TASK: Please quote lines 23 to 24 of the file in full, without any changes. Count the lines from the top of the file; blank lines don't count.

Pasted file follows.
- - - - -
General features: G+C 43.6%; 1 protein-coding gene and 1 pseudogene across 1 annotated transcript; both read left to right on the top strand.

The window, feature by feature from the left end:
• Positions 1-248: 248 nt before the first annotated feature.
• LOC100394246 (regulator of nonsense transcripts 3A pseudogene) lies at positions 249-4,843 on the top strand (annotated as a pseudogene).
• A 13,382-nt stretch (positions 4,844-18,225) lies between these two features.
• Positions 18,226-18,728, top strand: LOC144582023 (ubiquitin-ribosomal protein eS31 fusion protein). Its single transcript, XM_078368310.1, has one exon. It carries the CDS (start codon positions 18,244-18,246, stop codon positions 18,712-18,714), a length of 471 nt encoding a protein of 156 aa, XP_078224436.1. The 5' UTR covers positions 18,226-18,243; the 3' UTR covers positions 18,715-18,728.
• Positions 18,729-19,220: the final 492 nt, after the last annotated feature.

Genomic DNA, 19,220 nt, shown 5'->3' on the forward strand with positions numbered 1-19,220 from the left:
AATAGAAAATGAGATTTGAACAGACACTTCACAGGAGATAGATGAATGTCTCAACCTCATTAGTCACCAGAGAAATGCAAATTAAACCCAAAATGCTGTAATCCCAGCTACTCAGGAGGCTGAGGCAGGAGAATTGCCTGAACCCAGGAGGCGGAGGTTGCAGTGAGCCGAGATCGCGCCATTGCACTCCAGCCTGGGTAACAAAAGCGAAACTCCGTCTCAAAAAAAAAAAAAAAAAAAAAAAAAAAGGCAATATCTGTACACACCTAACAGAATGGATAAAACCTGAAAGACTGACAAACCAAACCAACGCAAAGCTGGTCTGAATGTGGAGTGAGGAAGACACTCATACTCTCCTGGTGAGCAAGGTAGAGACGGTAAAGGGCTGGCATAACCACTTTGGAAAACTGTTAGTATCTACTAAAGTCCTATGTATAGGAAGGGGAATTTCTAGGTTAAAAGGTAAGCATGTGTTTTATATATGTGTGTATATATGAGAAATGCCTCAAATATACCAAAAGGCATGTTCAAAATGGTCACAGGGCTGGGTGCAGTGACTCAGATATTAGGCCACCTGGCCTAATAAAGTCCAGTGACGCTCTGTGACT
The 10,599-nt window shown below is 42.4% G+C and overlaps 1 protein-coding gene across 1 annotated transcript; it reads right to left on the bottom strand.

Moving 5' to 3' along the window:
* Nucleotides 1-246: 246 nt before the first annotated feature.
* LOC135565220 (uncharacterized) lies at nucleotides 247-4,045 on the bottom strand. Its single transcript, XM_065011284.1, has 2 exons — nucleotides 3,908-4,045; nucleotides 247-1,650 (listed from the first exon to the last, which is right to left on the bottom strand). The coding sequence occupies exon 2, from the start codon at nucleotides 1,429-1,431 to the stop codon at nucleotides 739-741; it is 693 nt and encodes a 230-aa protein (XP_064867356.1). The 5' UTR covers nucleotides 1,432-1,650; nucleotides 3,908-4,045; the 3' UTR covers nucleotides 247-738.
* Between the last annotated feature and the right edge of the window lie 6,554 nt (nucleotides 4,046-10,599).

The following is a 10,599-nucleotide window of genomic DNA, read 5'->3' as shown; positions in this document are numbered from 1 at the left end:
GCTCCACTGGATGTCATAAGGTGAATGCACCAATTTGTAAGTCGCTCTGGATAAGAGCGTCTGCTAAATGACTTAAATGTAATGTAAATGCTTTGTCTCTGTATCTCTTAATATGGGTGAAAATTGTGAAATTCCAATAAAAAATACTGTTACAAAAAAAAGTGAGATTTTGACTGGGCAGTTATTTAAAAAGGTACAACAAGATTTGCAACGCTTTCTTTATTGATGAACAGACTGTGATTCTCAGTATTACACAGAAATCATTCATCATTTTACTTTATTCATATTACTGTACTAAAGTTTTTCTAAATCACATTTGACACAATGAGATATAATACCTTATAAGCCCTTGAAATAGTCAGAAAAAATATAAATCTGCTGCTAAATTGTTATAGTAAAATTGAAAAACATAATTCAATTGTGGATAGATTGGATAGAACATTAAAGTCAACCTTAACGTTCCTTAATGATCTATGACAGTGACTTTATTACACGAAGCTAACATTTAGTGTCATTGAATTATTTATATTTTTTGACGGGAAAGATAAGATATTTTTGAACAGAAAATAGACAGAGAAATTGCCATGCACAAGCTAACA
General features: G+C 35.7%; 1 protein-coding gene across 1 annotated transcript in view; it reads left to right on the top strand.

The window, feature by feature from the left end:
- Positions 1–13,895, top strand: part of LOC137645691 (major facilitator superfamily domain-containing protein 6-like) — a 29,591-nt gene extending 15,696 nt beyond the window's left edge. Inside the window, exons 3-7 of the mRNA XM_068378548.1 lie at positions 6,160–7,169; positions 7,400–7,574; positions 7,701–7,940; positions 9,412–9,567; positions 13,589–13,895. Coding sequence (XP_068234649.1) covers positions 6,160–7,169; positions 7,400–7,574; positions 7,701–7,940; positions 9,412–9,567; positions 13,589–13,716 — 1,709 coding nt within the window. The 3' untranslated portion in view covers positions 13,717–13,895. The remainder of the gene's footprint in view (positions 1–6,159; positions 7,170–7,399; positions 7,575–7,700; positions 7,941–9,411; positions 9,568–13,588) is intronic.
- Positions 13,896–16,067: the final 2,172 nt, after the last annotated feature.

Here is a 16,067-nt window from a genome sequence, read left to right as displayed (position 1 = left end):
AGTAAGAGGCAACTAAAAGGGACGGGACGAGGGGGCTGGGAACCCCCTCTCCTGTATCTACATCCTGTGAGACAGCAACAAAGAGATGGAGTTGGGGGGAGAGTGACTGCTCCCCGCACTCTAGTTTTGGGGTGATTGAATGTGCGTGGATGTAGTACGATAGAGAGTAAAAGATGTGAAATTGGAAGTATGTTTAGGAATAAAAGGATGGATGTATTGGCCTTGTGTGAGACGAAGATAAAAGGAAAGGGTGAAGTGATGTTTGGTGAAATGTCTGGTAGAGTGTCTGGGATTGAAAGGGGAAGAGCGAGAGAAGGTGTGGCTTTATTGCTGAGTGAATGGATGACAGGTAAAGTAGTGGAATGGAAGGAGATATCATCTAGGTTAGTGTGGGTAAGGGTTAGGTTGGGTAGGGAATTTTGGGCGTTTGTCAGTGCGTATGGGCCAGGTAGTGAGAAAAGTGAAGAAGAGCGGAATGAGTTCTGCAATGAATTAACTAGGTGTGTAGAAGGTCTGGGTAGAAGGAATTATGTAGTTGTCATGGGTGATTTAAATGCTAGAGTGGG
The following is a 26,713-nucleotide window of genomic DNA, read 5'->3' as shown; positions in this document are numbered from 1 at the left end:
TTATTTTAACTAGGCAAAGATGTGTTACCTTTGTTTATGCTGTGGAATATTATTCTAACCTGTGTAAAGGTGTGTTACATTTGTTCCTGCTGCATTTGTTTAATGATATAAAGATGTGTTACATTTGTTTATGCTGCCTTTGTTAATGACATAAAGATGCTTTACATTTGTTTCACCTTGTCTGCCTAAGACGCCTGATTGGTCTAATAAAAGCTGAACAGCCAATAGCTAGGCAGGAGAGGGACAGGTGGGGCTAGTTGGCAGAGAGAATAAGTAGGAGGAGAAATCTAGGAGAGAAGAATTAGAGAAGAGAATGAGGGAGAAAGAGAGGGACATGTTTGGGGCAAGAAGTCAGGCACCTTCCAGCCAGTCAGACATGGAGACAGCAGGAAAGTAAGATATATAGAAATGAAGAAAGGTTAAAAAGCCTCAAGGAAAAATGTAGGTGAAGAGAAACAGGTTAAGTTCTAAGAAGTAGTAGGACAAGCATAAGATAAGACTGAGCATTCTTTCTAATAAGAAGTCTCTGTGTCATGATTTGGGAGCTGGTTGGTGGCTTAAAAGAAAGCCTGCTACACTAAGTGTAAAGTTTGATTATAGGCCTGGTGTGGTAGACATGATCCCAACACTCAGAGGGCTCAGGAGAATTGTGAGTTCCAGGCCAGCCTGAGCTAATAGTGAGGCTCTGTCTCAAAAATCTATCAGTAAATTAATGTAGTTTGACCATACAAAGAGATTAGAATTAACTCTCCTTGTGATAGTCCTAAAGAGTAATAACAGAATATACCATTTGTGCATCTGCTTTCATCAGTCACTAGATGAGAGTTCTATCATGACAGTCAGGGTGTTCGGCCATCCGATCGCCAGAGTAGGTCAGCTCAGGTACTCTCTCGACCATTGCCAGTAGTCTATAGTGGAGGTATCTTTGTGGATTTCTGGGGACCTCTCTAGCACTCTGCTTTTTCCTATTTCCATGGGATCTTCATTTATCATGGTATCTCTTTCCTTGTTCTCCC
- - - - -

The following is a 26,713-nucleotide window of genomic DNA, read 5'->3' as shown; positions in this document are numbered from 1 at the left end:
TTATTTTAACTAGGCAAAGATGTGTTACCTTTGTTTATGCTGTGGAATATTATTCTAACCTGTGTAAAGGTGTGTTACATTTGTTCCTGCTGCATTTGTTTAATGATATAAAGATGTGTTACATTTGTTTATGCTGCCTTTGTTAATGACATAAAGATGCTTTACATTTGTTTCACCTTGTCTGCCTAAGACGCCTGATTGGTCTAATAAAAGCTGAACAGCCAATAGCTAGGCAGGAGAGGGACAGGTGGGGCTAGTTGGCAGAGAGAATAAGTAGGAGGAGAAATCTAGGAGAGAAGAATTAGAGAAGAGAATGAGGGAGAAAGAGAGGGACATGTTTGGGGCAAGAAGTCAGGCACCTTCCAGCCAGTCAGACATGGAGACAGCAGGAAAGTAAGATATATAGAAATGAAGAAAGGTTAAAAAGCCTCAAGGAAAAATGTAGGTGAAGAGAAACAGGTTAAGTTCTAAGAAGTAGTAGGACAAGCATAAGATAAGACTGAGCATTCTTTCTAATAAGAAGTCTCTGTGTCATGATTTGGGAGCTGGTTGGTGGCTTAAAAGAAAGCCTGCTACACTAAGTGTAAAGTTTGATTATAGGCCTGGTGTGGTAGACATGATCCCAACACTCAGAGGGCTCAGGAGAATTGTGAGTTCCAGGCCAGCCTGAGCTAATAGTGAGGCTCTGTCTCAAAAATCTATCAGTAAATTAATGTAGTTTGACCATACAAAGAGATTAGAATTAACTCTCCTTGTGATAGTCCTAAAGAGTAATAACAGAATATACCATTTGTGCATCTGCTTTCATCAGTCACTAGATGAGAGTTCTATCATGACAGTCAGGGTGTTCGGCCATCCGATCGCCAGAGTAGGTCAGCTCAGGTACTCTCTCGACCATTGCCAGTAGTCTATAGTGGAGGTATCTTTGTGGATTTCTGGGGACCTCTCTAGCACTCTGCTTTTTCCTATTTCCATGGGATCTTCATTTATCATGGTATCTCTTTCCTTGTTCTCCC